12. If only there'd been a chance to contemplate the legend in blessed silence.
    • Wall Street Journal
  13. There's so much of so many flavors of cleverness — a surfeit of surfeits — that sensory overload causes aesthetic suffocation.
  14. The director, Arie Posin, and his co-writer, Matthew McDuffie, have tried to do with their film — fill a bare-bones version of the Hitchcock film with an illusion of life. They do succeed sporadically.
  15. I have an aversion to such intricately interlocked movies as "Babel" or "Crash" -- for all their pretensions and astral connections they're basically stunts -- and my feelings about Jellyfish are much the same. But this film is handsomely made, and I won't soon forget the almost Jungian image of a wide-eyed child -- emerging from the sea with a red and white lifesaver around her little belly.
  16. Of all the performances in a patchy production, only one achieves perfection. We get to see it through the modern medical miracle of ultrasound.
  17. It's just a little film that strives to be likable, and is less so than it might have been.
    • Wall Street Journal
    • 49 Metascore
    • 50 Critic Score
    Earnest but deeply flawed.
    • Wall Street Journal
  18. This is all very strange and a little tedious. Yet there is something arresting and oddly poignant in Mr. Van Sant's playful vision of the road to nowhere. [3 Oct 1991, p.A14(E)]
    • Wall Street Journal
  19. The big difference is that "The Exorcist" took the nation by storm with fresh ideas and brilliant filmmaking. The Conjuring conjures with amped-up echoes of old ideas, and represents a bet that they still retain their creepy appeal for today's audience.
  20. The more I thought about it, the less I liked what it turned out to be -- a vague promise unkept.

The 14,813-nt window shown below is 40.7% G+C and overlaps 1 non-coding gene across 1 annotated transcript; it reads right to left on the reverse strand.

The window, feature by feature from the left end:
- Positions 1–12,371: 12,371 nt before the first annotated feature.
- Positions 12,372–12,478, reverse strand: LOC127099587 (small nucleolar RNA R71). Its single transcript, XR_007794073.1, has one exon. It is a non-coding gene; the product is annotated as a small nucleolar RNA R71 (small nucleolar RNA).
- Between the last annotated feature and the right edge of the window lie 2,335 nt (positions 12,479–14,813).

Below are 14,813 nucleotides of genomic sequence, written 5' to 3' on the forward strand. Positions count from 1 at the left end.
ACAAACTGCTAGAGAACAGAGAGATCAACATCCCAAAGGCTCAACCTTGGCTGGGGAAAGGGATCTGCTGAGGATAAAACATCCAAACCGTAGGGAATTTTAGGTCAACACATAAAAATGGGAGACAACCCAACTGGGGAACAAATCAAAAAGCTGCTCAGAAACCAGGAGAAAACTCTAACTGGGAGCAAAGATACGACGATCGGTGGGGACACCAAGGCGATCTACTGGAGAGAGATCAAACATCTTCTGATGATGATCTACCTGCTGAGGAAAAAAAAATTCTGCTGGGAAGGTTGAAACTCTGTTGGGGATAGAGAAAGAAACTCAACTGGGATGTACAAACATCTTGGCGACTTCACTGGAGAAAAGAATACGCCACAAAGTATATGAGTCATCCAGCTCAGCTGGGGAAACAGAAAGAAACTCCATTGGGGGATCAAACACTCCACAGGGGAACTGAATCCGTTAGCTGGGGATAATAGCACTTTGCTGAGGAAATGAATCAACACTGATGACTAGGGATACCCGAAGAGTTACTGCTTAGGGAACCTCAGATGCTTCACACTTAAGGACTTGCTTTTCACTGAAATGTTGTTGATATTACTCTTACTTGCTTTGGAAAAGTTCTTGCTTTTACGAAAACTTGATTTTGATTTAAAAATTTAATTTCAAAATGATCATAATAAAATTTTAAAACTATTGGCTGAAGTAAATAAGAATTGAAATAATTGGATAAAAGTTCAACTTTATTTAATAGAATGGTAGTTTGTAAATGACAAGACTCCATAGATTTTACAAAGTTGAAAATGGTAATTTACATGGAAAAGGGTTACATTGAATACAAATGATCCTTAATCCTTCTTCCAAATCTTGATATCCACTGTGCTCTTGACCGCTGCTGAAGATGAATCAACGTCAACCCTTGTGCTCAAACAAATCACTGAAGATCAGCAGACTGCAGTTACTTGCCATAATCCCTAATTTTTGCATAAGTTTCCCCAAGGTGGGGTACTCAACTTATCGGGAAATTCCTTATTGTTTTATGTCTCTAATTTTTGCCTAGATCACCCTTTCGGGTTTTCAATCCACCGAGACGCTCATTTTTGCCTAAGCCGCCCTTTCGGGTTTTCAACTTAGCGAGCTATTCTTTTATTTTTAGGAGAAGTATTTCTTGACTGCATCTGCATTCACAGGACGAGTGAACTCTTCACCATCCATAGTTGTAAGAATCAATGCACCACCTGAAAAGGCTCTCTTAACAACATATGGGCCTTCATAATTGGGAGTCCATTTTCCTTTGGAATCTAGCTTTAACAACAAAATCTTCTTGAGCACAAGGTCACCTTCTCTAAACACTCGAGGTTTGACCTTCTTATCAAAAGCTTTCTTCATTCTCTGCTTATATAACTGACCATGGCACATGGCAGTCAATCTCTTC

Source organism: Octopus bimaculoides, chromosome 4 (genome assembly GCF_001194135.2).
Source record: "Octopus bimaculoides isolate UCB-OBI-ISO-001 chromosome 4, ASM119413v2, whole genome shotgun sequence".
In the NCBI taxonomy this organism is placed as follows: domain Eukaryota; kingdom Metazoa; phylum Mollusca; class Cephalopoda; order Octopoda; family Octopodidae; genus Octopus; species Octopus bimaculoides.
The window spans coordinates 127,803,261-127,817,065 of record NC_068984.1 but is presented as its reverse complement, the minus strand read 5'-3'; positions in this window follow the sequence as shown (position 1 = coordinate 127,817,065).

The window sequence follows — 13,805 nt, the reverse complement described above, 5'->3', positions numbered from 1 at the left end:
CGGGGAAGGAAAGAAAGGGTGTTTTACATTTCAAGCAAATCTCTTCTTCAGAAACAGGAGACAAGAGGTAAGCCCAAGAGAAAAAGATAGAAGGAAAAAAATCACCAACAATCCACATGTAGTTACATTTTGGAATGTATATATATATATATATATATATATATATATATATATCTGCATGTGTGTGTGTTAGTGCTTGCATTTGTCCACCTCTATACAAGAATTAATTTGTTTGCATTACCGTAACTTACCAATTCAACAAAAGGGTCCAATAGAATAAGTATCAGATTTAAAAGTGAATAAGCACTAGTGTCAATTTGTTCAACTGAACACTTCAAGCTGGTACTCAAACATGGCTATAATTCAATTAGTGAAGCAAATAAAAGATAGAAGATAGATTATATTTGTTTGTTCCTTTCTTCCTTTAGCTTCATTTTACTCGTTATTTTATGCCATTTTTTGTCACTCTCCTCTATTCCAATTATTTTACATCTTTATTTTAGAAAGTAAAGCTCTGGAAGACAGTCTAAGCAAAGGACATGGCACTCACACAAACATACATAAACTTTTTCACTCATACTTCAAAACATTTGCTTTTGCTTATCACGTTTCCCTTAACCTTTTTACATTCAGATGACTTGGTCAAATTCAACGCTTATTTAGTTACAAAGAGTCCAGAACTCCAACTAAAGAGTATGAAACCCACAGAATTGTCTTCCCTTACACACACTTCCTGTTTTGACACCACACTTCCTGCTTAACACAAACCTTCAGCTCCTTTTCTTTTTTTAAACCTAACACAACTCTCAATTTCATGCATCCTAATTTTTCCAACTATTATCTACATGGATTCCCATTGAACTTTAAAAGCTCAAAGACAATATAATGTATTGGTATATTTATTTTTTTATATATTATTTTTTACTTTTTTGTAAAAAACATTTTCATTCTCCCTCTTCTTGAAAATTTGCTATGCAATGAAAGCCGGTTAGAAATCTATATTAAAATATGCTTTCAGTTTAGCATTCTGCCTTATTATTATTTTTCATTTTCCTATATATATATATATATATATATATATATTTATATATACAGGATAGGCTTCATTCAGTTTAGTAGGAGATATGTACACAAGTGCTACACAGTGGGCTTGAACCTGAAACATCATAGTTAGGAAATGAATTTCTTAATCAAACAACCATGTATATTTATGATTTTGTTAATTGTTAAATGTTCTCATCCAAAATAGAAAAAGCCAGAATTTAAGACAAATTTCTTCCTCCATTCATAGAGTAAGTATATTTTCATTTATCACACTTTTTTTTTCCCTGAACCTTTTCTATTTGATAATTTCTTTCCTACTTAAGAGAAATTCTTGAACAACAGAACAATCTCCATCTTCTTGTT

21. I like Mr. Gordon-Levitt a lot as an actor, and I wish him only the best in his future work as a filmmaker. There is, however, the matter of this particular movie, an overheated disquisition on the pleasures and limitations of masturbation.
  22. Jack's problem is that he's a commoner, but the movie's problem is that its script is commoner still, an enchantment-free pretext for animated action, straight-ahead storytelling and ersatz romance.
  23. W.
    In spite of Josh Brolin's heroic efforts, W. is a skin-deep biopic that revels in its antic shallowness.
  24. Coraline is distinguished, if you can call it that, by a creepiness so deep as to seem perverse, and the film finally succumbs to terminal deficits in dramatic energy, narrative coherence and plain old heart.
  25. Too many mind and the story grows tedious or absurd. No mind and the spectacle suffices.
    • Wall Street Journal
  26. The movie doesn't shed much light on their famously contentious marriage. Instead, it spreads gloom all around.
    • Wall Street Journal
  27. Trouble With the Curve finally finds its zone when Gus and Mickey find the young baseball prodigy they've been looking for. That doesn't happen until the narrative's last inning, though, too late to save the movie. I'd call it "Neanderthalball."